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San Diego Opens Giant Tents for Homeless to Battle Hepatitis A Outbreak

Verna Vasbinder prepares her new bunk in the city's new Temporary Bridge Shelter for the homeless as her dog, Lucy Lui, looks on, Dec. 1, 2017, in San Diego. The first of three shelters opened Friday, which will eventually provide beds for up to 700 people, as the city struggles to control a homeless crisis gripping the region.

The U.S. city of San Diego has opened the first of three large tents that together will house 700 homeless people in an effort to contain an outbreak of hepatitis A that is being spread among the homeless population.

About 20 people made the tent their temporary home Friday. The first tent erected will house 350 single men and women. The other two tents, which will open later this month, will be for families and veterans.

Bob McElroy of the Alpha Project, the nonprofit group that is operating the tent that opened Friday, said he expects the tent to be filled to capacity by the middle of next week.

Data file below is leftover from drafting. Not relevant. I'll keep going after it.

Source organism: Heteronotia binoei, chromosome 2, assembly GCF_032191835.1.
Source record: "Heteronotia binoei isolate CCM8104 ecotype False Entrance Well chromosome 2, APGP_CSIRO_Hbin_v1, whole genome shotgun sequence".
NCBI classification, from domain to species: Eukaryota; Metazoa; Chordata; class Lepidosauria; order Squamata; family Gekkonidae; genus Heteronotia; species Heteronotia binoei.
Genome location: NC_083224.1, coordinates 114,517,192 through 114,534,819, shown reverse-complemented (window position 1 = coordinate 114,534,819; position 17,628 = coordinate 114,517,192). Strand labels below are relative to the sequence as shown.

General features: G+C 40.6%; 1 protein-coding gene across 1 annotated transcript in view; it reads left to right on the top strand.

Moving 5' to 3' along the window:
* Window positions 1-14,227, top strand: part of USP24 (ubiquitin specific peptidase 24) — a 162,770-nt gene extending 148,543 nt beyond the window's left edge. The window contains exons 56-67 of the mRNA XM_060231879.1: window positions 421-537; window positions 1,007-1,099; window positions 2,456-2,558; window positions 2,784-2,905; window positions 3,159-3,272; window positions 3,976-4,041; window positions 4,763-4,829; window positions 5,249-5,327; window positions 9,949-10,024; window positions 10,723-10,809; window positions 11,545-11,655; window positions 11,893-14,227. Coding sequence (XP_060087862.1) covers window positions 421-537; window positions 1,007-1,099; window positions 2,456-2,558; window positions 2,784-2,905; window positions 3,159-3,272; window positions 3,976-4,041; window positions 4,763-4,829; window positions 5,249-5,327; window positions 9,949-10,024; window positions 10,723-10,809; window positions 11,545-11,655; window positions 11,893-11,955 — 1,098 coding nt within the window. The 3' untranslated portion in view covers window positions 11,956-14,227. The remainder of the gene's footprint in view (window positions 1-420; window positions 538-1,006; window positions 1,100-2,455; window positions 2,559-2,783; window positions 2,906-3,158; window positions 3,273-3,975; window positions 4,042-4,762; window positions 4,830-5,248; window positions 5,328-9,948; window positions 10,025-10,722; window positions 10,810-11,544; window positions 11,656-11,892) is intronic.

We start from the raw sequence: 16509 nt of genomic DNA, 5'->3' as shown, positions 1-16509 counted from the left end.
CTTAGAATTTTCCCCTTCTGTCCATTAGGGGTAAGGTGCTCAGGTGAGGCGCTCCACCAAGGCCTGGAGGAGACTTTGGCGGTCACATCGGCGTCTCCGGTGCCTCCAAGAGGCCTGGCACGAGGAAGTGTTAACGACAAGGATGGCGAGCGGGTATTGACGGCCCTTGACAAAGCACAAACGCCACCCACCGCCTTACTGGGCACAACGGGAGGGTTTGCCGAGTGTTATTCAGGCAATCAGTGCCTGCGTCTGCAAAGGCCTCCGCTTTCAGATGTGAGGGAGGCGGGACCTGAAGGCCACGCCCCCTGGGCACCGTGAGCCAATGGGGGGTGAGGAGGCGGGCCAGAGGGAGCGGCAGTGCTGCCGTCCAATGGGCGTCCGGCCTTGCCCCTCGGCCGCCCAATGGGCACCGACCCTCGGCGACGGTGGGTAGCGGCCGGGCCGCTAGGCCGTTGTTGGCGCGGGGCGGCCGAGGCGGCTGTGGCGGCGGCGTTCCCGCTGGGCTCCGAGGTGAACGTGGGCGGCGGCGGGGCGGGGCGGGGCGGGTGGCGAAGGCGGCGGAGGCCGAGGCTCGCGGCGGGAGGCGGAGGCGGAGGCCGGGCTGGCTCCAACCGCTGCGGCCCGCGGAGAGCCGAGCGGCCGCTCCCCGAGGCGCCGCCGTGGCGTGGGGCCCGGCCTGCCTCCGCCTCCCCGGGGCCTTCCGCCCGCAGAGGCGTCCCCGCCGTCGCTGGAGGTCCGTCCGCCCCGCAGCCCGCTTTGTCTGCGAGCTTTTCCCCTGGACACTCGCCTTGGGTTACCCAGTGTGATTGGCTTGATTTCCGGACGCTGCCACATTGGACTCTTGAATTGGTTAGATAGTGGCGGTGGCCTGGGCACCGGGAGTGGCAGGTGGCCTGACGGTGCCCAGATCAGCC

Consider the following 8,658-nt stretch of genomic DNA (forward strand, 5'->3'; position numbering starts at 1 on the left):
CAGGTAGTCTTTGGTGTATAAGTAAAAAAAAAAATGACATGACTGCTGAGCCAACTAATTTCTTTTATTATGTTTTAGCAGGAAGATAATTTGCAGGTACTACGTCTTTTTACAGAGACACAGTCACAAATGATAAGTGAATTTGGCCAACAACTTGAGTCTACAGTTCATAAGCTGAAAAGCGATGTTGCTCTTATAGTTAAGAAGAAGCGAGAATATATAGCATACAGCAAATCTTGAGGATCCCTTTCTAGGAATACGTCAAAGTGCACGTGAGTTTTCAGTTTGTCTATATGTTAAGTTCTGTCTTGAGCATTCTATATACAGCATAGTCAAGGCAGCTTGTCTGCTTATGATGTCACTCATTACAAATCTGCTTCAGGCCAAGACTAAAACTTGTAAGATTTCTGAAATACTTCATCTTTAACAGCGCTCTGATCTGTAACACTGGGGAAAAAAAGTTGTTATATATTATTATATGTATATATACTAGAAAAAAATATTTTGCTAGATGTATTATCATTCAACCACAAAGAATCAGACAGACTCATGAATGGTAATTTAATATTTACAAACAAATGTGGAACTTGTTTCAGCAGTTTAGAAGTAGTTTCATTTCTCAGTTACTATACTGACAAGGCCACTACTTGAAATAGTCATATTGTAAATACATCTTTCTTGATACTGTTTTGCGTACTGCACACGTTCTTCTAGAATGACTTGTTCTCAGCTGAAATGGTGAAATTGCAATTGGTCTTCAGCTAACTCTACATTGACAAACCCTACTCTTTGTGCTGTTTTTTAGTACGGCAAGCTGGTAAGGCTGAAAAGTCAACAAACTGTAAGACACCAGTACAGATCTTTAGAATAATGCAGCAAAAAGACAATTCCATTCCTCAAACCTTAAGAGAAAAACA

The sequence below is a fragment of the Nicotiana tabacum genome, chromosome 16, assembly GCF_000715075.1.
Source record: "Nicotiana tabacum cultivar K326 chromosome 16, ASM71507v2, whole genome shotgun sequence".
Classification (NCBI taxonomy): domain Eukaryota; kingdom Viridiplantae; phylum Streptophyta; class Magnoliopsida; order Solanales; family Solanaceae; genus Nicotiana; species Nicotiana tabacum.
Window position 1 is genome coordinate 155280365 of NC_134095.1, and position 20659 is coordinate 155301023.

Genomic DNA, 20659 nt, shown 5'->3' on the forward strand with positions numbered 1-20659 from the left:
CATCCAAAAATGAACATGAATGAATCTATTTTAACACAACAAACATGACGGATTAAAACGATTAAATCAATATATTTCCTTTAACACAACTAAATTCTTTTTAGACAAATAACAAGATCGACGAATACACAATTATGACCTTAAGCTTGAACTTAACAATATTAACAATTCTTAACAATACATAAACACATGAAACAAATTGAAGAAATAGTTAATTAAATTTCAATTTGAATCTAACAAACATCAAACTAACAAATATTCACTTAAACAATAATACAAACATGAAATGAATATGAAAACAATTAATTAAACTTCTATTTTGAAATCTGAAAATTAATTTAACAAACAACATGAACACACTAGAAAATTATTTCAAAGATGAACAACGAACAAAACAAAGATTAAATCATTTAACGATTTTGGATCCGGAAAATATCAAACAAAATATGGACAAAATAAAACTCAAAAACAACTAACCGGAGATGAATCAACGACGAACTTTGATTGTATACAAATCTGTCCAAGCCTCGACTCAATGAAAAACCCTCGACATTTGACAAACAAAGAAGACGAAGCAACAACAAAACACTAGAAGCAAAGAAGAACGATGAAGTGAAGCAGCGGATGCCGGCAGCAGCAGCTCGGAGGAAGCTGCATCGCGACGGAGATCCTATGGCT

City officials are using the tents as a way to get people off the streets where they have been living in such poor conditions that it has led to one of the worst outbreaks of hepatitis A in years. The disease, which is spread through feces, has left 20 people dead and sent hundreds to the hospital.

The new tents will provide a range of services to the homeless, including help with mental health issues, addiction and employment. The tent grounds also include portable showers and toilets.

The tents are not the first of their kind in the city. Officials had previously erected two large tents as winter shelters but took them down two years ago and moved the residents to a local shelter.